After that inspiration kicked in, a bunch of people came on board as collaborators. People like Jimmy Barnes, the Finns, Weyes Blood and Mac Demarco all came in towards the end. That was really inspiring. The love and support that they gave to me, to the point that they would proudly put their name next to mine on the record… it was just so cool. At the end of the day, I would say that’s the most important thing about this record for me. There’s a sense of community to this album for me. It’s international. It’s cross-generational. To be able to stand alongside these musicians is truly surreal.
MF: It brings up an interesting point: You’re a very identifiable solo artist in your own right, but a lot of your music has been written on a collaborative basis. People like Jack Ladder and Donny Benet have been key players in your music; and Bravado, as you mentioned, brings in a lot of different musicians as a part of the process. Is there a common thread that links these artists together? Is there a unifying theme to what makes a great collaboration in your eyes?
KJC: I love this line of questioning because I love to talk about my mates. [laughs] Is there a throughline… [pauses] Having a sense of humour would be one, absolutely. Getting excited, too, is one. It’s hard to get excited about making music when you’re just chipping away in your bedroom by yourself at 4 in the morning. When you’re with someone else, it’s just a whole lot more fun. It’s like masturbating. [laughs] It doesn’t matter if the music is really sincere or really absurd – it’s about the excitement that goes into making it. Guys like Donny and Laurence [Pike] are all over this record – Donny played a lot of fretless bass, Laurence played a lot of the drums. Tim [Rogers, AKA Jack Ladder] didn’t play on this record, but he was very supportive throughout the entire process – he’d often be the first person that I’d play the songs to. To be able to share without fear of judgement is such a powerful form of intimacy. It makes it all worthwhile.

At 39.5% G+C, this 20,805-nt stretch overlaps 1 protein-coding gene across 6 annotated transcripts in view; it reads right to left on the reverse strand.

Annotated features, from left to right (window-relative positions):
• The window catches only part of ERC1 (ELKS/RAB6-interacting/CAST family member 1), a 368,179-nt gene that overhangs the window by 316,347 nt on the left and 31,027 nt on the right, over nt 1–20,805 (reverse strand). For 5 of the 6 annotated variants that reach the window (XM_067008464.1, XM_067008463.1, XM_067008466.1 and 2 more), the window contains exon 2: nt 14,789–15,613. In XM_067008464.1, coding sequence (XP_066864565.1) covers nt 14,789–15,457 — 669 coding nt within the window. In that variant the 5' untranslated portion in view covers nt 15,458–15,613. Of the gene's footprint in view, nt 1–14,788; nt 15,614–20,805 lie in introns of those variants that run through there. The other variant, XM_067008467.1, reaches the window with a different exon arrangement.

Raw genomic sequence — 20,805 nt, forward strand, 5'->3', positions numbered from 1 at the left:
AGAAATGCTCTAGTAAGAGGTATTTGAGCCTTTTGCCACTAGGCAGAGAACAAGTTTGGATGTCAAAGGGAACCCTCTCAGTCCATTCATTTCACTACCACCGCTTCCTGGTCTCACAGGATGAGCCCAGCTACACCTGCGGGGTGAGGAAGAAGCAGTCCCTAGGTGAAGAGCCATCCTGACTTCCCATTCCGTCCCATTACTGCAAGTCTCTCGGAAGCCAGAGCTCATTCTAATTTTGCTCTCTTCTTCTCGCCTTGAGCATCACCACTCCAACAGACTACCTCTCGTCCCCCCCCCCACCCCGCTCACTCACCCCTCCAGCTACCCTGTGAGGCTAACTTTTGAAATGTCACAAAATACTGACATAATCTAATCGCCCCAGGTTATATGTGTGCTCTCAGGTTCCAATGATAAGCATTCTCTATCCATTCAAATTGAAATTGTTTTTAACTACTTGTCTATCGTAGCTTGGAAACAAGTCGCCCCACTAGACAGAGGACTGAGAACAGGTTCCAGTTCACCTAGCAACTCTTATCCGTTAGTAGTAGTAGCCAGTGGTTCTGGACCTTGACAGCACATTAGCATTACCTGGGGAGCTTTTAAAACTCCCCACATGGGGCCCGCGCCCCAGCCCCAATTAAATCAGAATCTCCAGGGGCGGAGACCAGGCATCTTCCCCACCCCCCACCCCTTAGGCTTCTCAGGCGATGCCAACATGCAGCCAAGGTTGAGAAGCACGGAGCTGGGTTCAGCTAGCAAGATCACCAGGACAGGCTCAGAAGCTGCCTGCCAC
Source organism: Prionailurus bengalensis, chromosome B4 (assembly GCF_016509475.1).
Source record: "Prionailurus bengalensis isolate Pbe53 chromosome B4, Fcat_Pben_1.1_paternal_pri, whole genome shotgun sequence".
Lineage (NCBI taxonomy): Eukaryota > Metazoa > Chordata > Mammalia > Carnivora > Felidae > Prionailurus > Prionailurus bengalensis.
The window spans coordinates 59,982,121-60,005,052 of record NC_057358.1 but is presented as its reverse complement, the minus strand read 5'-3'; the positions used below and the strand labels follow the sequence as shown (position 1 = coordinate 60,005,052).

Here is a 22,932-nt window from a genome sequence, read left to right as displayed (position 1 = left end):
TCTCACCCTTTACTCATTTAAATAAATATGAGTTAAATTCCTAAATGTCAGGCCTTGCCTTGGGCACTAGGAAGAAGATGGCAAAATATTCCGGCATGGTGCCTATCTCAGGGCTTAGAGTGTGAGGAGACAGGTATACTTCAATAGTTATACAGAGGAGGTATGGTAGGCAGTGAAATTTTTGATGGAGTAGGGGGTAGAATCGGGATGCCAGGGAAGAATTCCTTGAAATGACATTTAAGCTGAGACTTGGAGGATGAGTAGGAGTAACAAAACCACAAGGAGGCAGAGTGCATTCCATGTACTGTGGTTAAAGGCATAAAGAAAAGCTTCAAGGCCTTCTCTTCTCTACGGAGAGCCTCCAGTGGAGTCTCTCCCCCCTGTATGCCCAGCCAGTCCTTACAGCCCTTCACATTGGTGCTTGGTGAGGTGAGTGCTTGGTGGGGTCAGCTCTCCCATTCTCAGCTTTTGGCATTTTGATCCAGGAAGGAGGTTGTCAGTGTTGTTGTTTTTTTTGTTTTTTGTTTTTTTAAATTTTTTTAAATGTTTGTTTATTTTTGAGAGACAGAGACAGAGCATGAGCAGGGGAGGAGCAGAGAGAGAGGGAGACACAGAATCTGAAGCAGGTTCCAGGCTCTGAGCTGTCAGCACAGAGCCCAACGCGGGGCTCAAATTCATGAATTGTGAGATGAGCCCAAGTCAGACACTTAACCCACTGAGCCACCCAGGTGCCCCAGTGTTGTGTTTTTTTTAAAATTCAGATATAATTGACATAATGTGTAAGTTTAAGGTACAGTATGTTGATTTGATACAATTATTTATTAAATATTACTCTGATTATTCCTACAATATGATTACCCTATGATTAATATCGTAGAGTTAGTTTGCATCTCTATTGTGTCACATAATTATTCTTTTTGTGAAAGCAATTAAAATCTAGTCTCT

What I like about the record is that there’s such a mix of old friends – like the ones I just mentioned – and new friends. Mac Demarco is a new friend, for instance. We’ve been hanging out for a couple of years now – he’s taken me out on the road, I’ve stayed at his house. Aaron, my producer, had a big share in this record as well. Everyone has had a hand in making this music possible. That’s what’s made it all worthwhile. [pause] …oh, and getting really fucking drunk. That’s a key to collaboration! [laughs] Imagine doing it by yourself – that’s not healthy!